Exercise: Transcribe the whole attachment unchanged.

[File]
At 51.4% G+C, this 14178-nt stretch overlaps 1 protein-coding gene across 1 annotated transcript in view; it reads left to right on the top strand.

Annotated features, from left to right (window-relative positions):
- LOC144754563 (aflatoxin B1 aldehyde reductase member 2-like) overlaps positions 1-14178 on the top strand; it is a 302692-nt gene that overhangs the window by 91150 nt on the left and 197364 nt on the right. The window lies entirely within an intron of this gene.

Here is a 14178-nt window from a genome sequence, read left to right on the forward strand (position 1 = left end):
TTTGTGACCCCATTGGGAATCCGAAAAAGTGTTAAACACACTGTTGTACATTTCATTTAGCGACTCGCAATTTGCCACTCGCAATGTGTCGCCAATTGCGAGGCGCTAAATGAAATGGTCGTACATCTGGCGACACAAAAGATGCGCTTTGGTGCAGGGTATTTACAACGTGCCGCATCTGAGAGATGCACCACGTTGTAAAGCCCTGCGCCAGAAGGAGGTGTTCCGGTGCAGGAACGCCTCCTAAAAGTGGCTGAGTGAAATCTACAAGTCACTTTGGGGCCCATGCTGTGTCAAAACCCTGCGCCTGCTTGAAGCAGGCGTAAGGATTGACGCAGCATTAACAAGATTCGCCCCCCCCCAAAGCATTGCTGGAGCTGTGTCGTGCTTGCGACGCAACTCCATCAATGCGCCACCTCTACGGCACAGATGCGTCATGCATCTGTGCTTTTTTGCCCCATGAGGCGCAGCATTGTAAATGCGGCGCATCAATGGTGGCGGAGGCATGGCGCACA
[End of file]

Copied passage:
At 51.4% G+C, this 14178-nt stretch overlaps 1 protein-coding gene across 1 annotated transcript in view; it reads left to right on the top strand.

Annotated features, from left to right (window-relative positions):
- LOC144754563 (aflatoxin B1 aldehyde reductase member 2-like) overlaps positions 1-14178 on the top strand; it is a 302692-nt gene that overhangs the window by 91150 nt on the left and 197364 nt on the right. The window lies entirely within an intron of this gene.

Here is a 14178-nt window from a genome sequence, read left to right on the forward strand (position 1 = left end):
TTTGTGACCCCATTGGGAATCCGAAAAAGTGTTAAACACACTGTTGTACATTTCATTTAGCGACTCGCAATTTGCCACTCGCAATGTGTCGCCAATTGCGAGGCGCTAAATGAAATGGTCGTACATCTGGCGACACAAAAGATGCGCTTTGGTGCAGGGTATTTACAACGTGCCGCATCTGAGAGATGCACCACGTTGTAAAGCCCTGCGCCAGAAGGAGGTGTTCCGGTGCAGGAACGCCTCCTAAAAGTGGCTGAGTGAAATCTACAAGTCACTTTGGGGCCCATGCTGTGTCAAAACCCTGCGCCTGCTTGAAGCAGGCGTAAGGATTGACGCAGCATTAACAAGATTCGCCCCCCCCCAAAGCATTGCTGGAGCTGTGTCGTGCTTGCGACGCAACTCCATCAATGCGCCACCTCTACGGCACAGATGCGTCATGCATCTGTGCTTTTTTGCCCCATGAGGCGCAGCATTGTAAATGCGGCGCATCAATGGTGGCGGAGGCATGGCGCACA